How To Make Your Flowers Last Longer. Read here to learn all about trick so of the trade.
How To Make Your Flowers Last Longer
There’s nothing like the moment your gorgeous fresh flowers all start to bloom. Suddenly, all the buds become petals and your arrangement bursts into life – we all wish this moment could last forever. At Freddie’s Flowers, we pride ourselves on how long our flowers last, but they can always do with a little bit of help. I wanted to share my top tips for keeping your flowers at their best for as long as possible. Vase, are you ready?!
It may seem obvious, but cleaning your vase is really important… yes, last week’s lilies were lovely, but this week’s Rossano Blooms don’t need to know about it! Make sure your vase is cleaned between arrangements.
Vase… are you ready?!
The key thing here is to NOT clean the vase with washing-up liquid. I know it is tempting, especially when it all bubbles up to the top and makes your vase look like a big fizzy cocktail. But washing up liquid leaves a residue which can contaminate your water, so we recommend a small amount of vinegar, lemon juice or bleach to clean vases. Do make sure you rinse them well afterwards.
Feeling the Inch
Because our fresh flowers come unarranged, all stems need an inch removing from the bottom, allowing the flowers to drink properly. This is best done on a diagonal angle, stopping the stem from sitting flat. We recommend using sharp, clean secateurs rather than kitchen scissors – they’re less likely to have any gunk on them which might upset your gorgeous blooms.
One of my biggest tips is to make sure that no leaves can fall into your vase water. I always tell people to remove any low-hanging leaves and any leaves or branches that will sit below the neck of the vase. You don’t want leaves falling into the water and contaminating things!
Simply use a thumb and forefinger to whip off any unsightly leaves, fronds or branches that you don’t want. You’ll be amazed at how this tidies things up!
Fed and Watered
All Freddie’s Flowers customers know we send out flower food in out boxes. This is best added to room-temperature water – nobody likes an ice cold bath, not even fresh flowers!
We always say that water should be changed every three days to get the best out of our flowers. Simply take the flowers out of the vase, pop them to one side, change your water, add more flower food and return the flowers to their original spot.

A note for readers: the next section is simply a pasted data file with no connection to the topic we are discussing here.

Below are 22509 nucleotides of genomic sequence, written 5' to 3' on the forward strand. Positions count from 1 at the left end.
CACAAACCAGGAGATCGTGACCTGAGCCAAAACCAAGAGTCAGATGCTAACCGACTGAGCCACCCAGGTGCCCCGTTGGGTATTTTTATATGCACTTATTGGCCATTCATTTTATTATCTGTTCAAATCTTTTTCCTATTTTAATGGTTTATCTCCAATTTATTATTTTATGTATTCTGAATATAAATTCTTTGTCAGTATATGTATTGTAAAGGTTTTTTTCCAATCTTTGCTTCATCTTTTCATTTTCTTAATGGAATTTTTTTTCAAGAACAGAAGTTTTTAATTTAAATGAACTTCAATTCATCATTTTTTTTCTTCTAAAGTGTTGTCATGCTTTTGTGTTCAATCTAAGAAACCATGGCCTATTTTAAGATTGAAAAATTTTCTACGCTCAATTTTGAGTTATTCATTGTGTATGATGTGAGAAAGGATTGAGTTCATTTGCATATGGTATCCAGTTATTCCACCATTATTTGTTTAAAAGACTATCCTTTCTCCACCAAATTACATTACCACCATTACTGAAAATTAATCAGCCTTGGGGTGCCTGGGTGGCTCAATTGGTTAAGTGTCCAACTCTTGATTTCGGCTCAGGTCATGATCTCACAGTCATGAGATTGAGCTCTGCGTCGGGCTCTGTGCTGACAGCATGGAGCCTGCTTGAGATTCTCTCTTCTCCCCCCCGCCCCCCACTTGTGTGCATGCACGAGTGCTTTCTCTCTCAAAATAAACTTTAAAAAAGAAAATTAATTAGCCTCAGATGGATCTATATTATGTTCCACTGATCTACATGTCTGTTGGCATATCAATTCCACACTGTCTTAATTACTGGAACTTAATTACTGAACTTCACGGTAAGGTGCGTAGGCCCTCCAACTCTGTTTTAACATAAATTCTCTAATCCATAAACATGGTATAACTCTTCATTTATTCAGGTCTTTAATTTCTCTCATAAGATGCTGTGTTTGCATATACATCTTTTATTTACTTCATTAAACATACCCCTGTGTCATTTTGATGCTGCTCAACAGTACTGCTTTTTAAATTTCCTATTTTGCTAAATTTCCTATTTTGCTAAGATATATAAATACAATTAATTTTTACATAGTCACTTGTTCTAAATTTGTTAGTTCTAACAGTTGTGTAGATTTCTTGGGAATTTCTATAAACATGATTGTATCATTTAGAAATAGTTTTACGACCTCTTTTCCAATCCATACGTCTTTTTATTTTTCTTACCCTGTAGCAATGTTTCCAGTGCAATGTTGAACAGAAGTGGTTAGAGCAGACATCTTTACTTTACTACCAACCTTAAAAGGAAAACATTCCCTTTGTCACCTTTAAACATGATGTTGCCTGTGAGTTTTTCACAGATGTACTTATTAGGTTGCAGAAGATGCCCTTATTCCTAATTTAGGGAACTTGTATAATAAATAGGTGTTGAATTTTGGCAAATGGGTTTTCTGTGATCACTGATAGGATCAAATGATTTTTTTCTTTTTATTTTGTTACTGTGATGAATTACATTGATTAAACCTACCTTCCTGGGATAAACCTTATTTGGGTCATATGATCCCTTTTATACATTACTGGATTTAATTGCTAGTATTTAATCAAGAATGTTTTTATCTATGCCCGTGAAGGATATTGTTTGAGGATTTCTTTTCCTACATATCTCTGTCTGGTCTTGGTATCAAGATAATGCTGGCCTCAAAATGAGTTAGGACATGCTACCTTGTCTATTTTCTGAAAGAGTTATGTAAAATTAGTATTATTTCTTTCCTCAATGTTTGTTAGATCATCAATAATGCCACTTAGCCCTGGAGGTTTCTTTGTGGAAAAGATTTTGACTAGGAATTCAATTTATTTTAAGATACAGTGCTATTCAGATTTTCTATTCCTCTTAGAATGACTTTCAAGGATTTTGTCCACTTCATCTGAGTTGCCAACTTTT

If you run out of flower food, never fear! We recommend using a teaspoon of sugar in the water as a replacement – you’d be amazed at how effective this is. Some people have been known to try a bit of vinegar, lemonade or vodka to keep things going. Some even swear by aspirin!
I say anything sugary should do the trick; I’d avoid brown sugar, though… it might look a bit strange!
Location, Location, Location
One of the biggest factors in getting the best from your flowers is their environment – I always encourage people to be careful where they put flowers.
They might look fabulous on your mantlepiece, but too long near the fire will dry them out. Always try and keep them somewhere not too warm, away from heat sources. Don’t worry, you can move them somewhere more prominent if you’re having people over.
Likewise, no flowers like to be too cold. If they’re kept near a draught they probably won’t be looking their best – rather like my lovely pup Claude.
If we’re lucky enough to be having fabulously sunny weather, it is worth moving your arrangement away from direct sunlight as this can also dry things out faster. Even if you did want to keep them by a sunny window, make sure you give them a few hours off from time to time. And, turn them every so often to ensure your flowers open at the same time.
Flowers and fruit might be the stuff of a perfect Still Life painting, but in reality, they should be kept apart. Ripening fruit can hasten the wilting of flowers, so do keep your bananas away from your brassica!
All flowers last for different lengths of time – your stunning irises will be around a fraction of the time your lilies are. This is entirely normal, and one of the joys of having incredibly fresh flowers.
You can maintain an arrangement by removing stems that don’t last as long as soon as they’ve gone over. This prevents contamination of the vase water and fights the spread of Botrytis, a mould that will shorten your floral life.
Those are my top tips for getting the longest life out of your flowers; I hope you give them a try! Whenever I speak to customers they’re always full of fantastic new tips for keeping their own flowers going and we’d love to hear them. Do get in touch if you have any nifty hints of your own.
I like the idea of putting a little bit of vodka and lemonade in with flowers – I wonder if it helps sustain people too? I’m off to find out. Maybe I might need an aspirin as well…